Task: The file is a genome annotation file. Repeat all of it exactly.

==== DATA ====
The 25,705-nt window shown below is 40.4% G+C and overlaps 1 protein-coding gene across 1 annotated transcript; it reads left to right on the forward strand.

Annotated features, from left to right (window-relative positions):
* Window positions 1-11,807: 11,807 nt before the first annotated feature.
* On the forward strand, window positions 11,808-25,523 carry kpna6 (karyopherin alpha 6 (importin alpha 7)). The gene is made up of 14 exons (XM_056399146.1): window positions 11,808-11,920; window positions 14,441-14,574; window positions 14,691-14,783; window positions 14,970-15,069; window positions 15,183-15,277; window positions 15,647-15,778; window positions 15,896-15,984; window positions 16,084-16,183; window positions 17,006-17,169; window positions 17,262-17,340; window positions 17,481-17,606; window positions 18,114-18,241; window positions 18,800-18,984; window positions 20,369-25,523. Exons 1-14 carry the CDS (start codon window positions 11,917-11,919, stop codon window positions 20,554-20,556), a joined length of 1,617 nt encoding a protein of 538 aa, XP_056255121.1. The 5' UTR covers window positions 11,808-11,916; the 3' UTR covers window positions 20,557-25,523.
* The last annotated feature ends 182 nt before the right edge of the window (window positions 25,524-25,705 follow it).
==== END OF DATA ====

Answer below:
The 25,705-nt window shown below is 40.4% G+C and overlaps 1 protein-coding gene across 1 annotated transcript; it reads left to right on the forward strand.

Annotated features, from left to right (window-relative positions):
* Window positions 1-11,807: 11,807 nt before the first annotated feature.
* On the forward strand, window positions 11,808-25,523 carry kpna6 (karyopherin alpha 6 (importin alpha 7)). The gene is made up of 14 exons (XM_056399146.1): window positions 11,808-11,920; window positions 14,441-14,574; window positions 14,691-14,783; window positions 14,970-15,069; window positions 15,183-15,277; window positions 15,647-15,778; window positions 15,896-15,984; window positions 16,084-16,183; window positions 17,006-17,169; window positions 17,262-17,340; window positions 17,481-17,606; window positions 18,114-18,241; window positions 18,800-18,984; window positions 20,369-25,523. Exons 1-14 carry the CDS (start codon window positions 11,917-11,919, stop codon window positions 20,554-20,556), a joined length of 1,617 nt encoding a protein of 538 aa, XP_056255121.1. The 5' UTR covers window positions 11,808-11,916; the 3' UTR covers window positions 20,557-25,523.
* The last annotated feature ends 182 nt before the right edge of the window (window positions 25,524-25,705 follow it).